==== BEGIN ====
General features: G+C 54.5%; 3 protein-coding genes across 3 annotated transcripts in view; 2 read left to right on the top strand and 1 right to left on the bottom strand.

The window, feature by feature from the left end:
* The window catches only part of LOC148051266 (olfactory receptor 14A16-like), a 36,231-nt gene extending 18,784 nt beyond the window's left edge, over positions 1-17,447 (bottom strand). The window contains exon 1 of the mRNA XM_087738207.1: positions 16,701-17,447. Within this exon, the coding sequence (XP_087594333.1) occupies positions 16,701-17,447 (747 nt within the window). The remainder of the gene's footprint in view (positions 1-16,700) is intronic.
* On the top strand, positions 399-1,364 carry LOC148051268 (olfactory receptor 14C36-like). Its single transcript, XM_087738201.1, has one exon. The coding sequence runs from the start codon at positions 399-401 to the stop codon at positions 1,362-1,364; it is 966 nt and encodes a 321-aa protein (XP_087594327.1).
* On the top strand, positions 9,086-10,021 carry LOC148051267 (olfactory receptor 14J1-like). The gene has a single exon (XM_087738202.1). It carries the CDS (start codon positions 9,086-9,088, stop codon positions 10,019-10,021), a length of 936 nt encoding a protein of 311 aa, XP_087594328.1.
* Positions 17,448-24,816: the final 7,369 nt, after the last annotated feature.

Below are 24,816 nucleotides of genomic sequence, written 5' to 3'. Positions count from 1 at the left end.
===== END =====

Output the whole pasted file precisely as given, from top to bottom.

General features: G+C 54.5%; 3 protein-coding genes across 3 annotated transcripts in view; 2 read left to right on the top strand and 1 right to left on the bottom strand.

The window, feature by feature from the left end:
* The window catches only part of LOC148051266 (olfactory receptor 14A16-like), a 36,231-nt gene extending 18,784 nt beyond the window's left edge, over positions 1-17,447 (bottom strand). The window contains exon 1 of the mRNA XM_087738207.1: positions 16,701-17,447. Within this exon, the coding sequence (XP_087594333.1) occupies positions 16,701-17,447 (747 nt within the window). The remainder of the gene's footprint in view (positions 1-16,700) is intronic.
* On the top strand, positions 399-1,364 carry LOC148051268 (olfactory receptor 14C36-like). Its single transcript, XM_087738201.1, has one exon. The coding sequence runs from the start codon at positions 399-401 to the stop codon at positions 1,362-1,364; it is 966 nt and encodes a 321-aa protein (XP_087594327.1).
* On the top strand, positions 9,086-10,021 carry LOC148051267 (olfactory receptor 14J1-like). The gene has a single exon (XM_087738202.1). It carries the CDS (start codon positions 9,086-9,088, stop codon positions 10,019-10,021), a length of 936 nt encoding a protein of 311 aa, XP_087594328.1.
* Positions 17,448-24,816: the final 7,369 nt, after the last annotated feature.

Below are 24,816 nucleotides of genomic sequence, written 5' to 3'. Positions count from 1 at the left end.